Mayo and Ayliffe move from one favorite set of vehicles—heavy equipment (Dig, Dig, Digging, p. 574) to the other—the ones that make noise and tear through the streets, sky, and waterways. “Whee-oww! Whee-oww! Pull over, make way!” Children will practically hear the sirens wail as a succession of emergencies brings out appropriate rescue vehicles: a police car for a break-in; a tow truck for a wrecked car; a fire truck, a snowplow, ambulance, lifeboat, helicopter, and more. Ayliffe’s collages depict them all as big, blocky, brightly colored shapes, generally seen in action, then retreating afterwards to their respective garages—“all tucked away, / Ready and waiting for the next 911 call.” There is a bit of disconnection between pictures and text, as according to the often-repeated refrain help is always coming—“It’s on the way!”—but never seems to arrive. Still, like Gail Gibbons’s Emergency! (1994), this sends a message at once exciting and reassuring. (Picture book. 5-7)

Pub Date: Sept. 1, 2002

ISBN: 0-87614-922-0

Page Count: 32

Publisher: Carolrhoda

Review Posted Online: June 24, 2010

Kirkus Reviews Issue: Aug. 15, 2002

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Enthralling, uplifting: a celebration of everyday heroes’ journeys in the quest for education and learning.


A child braves floodwaters and embarks on an adventure.

The Mekong Delta is home to the young Vietnamese narrator anticipating a big day: “I wake up with the sun creeping into the sky and wait for tide and time to bring to me my little open boat.” Venturing on a familiar trip—yet alone for the first time—the child stands and paddles into the waves, steadied by a backpack, cautious confidence, and words of parental encouragement. Panoramic illustrations with the feel of animation create a magical cinematic effect that renders scenery and motion through multiple perspectives, capturing atmospheric weather patterns and magnificent tropical flora and fauna—some highly dangerous and threatening. The self-aware text draws astute metaphoric parallels between the landscape and the classroom the child journeys to. Anxiety over “a thousand” prying eyes and “scary” places dissipates as courage and knowledge prompt the child to “turn the unfamiliar into family...write my name across the blackboard of the river.” Sumptuously textured landscapes detailing lotuses and inky swells create vivid contrasts while reminding viewers of the ecosystem’s fragile balance. This solo voyage concludes as the child approaches the school on dry land, greeted by friendly water buffalo “galumphing near the shore” and other children, many with gap-toothed smiles that match the narrator’s. The book closes with further information about the Mekong River and its delta. (This book was reviewed digitally with 10-by-20-inch double-page spreads viewed at actual size.)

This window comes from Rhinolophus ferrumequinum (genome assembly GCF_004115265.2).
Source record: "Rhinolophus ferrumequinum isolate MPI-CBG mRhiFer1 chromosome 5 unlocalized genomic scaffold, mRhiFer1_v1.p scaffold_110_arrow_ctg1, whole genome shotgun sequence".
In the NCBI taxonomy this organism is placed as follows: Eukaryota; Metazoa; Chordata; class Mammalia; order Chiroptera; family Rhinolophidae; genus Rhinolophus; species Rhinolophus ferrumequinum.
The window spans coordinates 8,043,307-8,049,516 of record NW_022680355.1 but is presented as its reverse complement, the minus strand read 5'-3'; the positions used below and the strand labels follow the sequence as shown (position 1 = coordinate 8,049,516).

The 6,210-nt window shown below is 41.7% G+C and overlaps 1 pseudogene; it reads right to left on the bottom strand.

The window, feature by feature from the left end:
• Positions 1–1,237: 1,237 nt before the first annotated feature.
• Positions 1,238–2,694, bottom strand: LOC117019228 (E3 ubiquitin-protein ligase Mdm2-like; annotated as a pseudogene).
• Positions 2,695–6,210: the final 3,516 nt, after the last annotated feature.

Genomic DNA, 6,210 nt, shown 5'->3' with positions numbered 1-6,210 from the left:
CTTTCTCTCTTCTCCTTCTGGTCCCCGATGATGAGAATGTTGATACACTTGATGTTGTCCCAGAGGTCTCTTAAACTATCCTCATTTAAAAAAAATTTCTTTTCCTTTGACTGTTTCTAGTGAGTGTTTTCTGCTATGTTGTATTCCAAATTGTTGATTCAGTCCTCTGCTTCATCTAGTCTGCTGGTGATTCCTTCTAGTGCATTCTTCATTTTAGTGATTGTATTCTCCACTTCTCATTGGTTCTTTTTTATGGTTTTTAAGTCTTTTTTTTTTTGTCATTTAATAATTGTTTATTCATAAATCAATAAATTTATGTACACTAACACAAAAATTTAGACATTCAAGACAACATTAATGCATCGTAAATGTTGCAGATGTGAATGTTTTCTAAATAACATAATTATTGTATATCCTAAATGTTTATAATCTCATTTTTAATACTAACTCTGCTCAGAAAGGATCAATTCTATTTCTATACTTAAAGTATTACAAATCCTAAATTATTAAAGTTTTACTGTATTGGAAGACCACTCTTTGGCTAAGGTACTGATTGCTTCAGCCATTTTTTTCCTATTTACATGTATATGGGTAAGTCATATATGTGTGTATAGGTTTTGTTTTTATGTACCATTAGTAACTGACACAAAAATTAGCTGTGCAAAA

Enthralling, uplifting: a celebration of everyday heroes’ journeys in the quest for education and learning. (Picture book. 5-7)

Pub Date: Feb. 16, 2021

ISBN: 978-0-593-30626-0

Page Count: 40

Publisher: Make Me a World

Review Posted Online: Dec. 25, 2020

Kirkus Reviews Issue: Jan. 15, 2021

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A pleaser for fans of big rigs and disaster scenarios alike.


An international gallery of air, sea, and land firefighting and rescue vehicles, with hinged flaps offering peeks inside each.

Drawn with Biesty’s trademark attention to fine detail and printed on stiff cardboard, the eight featured vehicles include an Australian police car festooned with cameras and other high-tech gear, a NATO submarine rescue pod, a big New York City fireboat, and a British Tamar-class motorized lifeboat. Explanatory labels and small views of the vehicle in action or of other makes with similar jobs surround the large central image. Though the artist apparently can’t resist adding an occasional cutaway view, the flaps are designed to be almost invisible at first glance so that viewers can get a sense of what each vehicle actually looks like before they start delving into insides and distinctive gear. The labeling is sometimes perfunctory—the contents of a helicopter ambulance’s baggage compartment are generically dubbed “Emergency equipment,” and a ground-based ambulance features “privacy windows,” whatever that means—but overall the text adds informative notes about specialized features, life-saving capabilities, power plants, top speeds, and other performance data.

A pleaser for fans of big rigs and disaster scenarios alike. (Informational novelty. 5-7)

Pub Date: June 14, 2015

ISBN: 978-0-7636-7959-0

Page Count: 16

Publisher: Templar/Candlewick

Review Posted Online: May 18, 2015

Kirkus Reviews Issue: Dec. 1, 2015

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